Royalston sewer costs to decrease in proposed budget

By GREG VINE

For the Athol Daily News

Published: 03-12-2024 5:00 PM

ROYALSTON – The budget for the town’s sewer department may see a modest 4.8 percent reduction in the next fiscal year.

The Selectboard last week recommended a spending package for the department of $95,364, a reduction of just over $4,800 from the current year’s budget of $100,188.

Ratepayers were stunned to see a significant increase in the cost of service for the current fiscal year, attributed to a jump in electric rates. The annual FY24 bill of $1,022 per unit represented an increase of $129 over last fiscal year’s bill of $893.

Selectboard Chair Rick Martin said despite the slight drop in next year’s budget, resident will still see bills amounting to approximately $1,000 per unit. Ratepayers are charged based on the number of toilets – or units – in their homes. At last count, there were 98 units among the 60 homes tied into the sewer system, which serves only the South Village, not the entire town.

Royalston is currently in year two of a three-year intermunicipal agreement with Athol, which puts Rob Sexton, chief operator of both the Athol and Royalston treatment plants, in charge of day-to-day operations of Royalston’s treatment plant, and overall oversight falling to Royalston Public Works Director Jaret Thiem. Athol is being paid $63,038 this year, and this will increase to $64,614 next fiscal year.

Martin said Sexton and Thiem have been working to try to find ways to be more efficient in the operation of the system.

“There are two blowers in the plant, and they’ve been trying to run only one blower when they can, depending on the weather,” Sexton said. “As a result, there has been a decrease in the use of electricity. They’re also experimenting with instead of having four sludge pickups per year only having two or three. So, that’s also a decrease in costs.”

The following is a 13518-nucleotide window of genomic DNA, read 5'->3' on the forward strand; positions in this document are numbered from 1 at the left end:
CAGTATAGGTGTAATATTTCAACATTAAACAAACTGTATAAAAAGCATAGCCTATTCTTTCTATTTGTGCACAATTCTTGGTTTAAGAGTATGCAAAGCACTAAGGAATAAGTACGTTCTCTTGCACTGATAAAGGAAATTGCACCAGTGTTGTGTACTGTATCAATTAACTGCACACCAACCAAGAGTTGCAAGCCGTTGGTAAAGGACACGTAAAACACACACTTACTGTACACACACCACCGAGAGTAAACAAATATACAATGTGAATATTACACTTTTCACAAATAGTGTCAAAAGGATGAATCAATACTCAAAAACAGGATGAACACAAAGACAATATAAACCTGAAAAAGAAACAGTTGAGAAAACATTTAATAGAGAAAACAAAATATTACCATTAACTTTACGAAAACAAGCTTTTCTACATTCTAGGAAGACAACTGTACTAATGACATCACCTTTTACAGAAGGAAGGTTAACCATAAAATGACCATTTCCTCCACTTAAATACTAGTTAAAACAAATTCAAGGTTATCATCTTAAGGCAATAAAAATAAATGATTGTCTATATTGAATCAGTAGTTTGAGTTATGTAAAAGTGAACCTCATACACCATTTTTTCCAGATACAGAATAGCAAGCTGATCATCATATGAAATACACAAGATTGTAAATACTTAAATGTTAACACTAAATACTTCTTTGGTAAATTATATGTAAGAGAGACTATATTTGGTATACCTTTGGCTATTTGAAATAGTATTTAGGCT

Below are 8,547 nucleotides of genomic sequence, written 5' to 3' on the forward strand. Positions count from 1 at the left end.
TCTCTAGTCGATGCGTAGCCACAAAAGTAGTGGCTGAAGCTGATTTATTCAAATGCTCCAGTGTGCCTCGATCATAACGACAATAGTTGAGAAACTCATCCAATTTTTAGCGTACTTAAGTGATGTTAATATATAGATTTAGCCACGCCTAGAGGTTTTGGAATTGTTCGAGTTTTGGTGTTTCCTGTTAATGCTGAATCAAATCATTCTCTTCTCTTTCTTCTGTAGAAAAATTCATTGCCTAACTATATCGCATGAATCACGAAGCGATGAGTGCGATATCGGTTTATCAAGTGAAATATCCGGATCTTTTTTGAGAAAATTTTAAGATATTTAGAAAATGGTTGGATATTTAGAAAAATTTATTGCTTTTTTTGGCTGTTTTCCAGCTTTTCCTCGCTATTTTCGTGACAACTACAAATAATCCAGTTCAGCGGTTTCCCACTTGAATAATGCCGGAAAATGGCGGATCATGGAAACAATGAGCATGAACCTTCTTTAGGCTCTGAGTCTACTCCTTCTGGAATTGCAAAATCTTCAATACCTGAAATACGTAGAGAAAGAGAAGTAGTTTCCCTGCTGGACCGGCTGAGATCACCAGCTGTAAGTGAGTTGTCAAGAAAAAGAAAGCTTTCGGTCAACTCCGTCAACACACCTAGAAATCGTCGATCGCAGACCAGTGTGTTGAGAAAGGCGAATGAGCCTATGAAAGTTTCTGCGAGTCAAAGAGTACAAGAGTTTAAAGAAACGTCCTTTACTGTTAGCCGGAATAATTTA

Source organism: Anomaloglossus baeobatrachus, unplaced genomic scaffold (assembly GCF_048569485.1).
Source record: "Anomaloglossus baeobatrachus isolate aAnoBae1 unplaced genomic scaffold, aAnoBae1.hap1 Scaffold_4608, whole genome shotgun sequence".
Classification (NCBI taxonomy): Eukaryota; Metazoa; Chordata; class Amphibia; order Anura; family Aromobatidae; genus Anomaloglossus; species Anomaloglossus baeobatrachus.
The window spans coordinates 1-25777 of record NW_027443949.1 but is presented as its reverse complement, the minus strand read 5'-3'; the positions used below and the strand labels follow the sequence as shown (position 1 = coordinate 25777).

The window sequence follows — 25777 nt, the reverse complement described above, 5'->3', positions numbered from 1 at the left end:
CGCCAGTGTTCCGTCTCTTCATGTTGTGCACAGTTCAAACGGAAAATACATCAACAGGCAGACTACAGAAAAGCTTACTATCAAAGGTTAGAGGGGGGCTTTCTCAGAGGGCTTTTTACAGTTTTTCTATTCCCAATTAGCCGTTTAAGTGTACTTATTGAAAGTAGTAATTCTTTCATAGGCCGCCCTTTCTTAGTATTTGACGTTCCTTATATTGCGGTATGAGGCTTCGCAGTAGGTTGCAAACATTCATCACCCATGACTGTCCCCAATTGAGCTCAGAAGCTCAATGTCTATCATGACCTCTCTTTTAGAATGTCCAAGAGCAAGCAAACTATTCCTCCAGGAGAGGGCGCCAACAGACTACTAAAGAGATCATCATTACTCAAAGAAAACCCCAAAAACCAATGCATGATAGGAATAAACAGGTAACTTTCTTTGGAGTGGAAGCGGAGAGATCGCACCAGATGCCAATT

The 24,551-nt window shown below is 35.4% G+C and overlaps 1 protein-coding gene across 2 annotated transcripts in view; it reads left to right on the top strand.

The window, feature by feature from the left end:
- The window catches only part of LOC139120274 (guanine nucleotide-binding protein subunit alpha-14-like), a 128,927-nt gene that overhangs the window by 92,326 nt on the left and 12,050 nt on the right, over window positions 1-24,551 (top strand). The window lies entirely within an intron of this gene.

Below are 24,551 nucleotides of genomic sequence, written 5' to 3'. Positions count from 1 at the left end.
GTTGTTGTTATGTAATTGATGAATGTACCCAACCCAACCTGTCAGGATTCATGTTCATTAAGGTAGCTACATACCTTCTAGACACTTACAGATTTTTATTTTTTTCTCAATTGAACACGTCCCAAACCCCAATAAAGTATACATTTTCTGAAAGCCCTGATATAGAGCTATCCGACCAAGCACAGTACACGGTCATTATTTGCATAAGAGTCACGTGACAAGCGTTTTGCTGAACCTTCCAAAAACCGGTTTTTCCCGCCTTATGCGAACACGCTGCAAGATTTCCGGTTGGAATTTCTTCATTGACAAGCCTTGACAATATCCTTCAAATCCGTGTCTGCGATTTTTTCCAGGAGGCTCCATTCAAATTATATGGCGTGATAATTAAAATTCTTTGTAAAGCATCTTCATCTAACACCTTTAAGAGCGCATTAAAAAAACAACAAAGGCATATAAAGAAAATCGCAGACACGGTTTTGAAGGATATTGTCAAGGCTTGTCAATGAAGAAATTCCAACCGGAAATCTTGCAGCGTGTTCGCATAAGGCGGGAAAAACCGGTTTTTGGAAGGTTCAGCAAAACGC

The sludge referenced by Martin, which is created through the sewage treatment process, is trucked to Upper Blackstone Clean Water in Millbury. The line item for pumping/sludge removal is being cut from $2,900 to $1,500 for FY25. The budget for the purchase of chemicals is being cut in half, from $2,000 to $1,000.

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The overall cost of utilities, including electricity, will drop from the current $24,000 to $20,000 in the proposed FY25 budget.

“Utilities are utilities,” said Martin. “We’ve been able to decrease that a bit, but essentially two-thirds of the budget is basically fixed (costs). So we’re trying to make cuts happen when we can, with the small amount we have available to do that with.”

Martin said the town is looking into the feasibility of installing solar panels at the treatment plant in order to reduce electricity costs. He said that in Massachusetts, households and businesses can get a rebate for installing solar panels, but municipalities do not.

“On top of that, we’ve got to go through the procurement morass that you have to go through to get bids,” he said. “We’ve approached different local solar companies that do both residential and some businesses and they want to charge us just for the quote.”

The Selectboard, acting as the town’s Sewer Commission, will meet on Tuesday, March 19, to formally approve the proposed FY25 budget. The meeting will take place at 7 p.m. on the First Floor at Town Hall.

Greg Vine can be reached at gvineadn@gmail.com.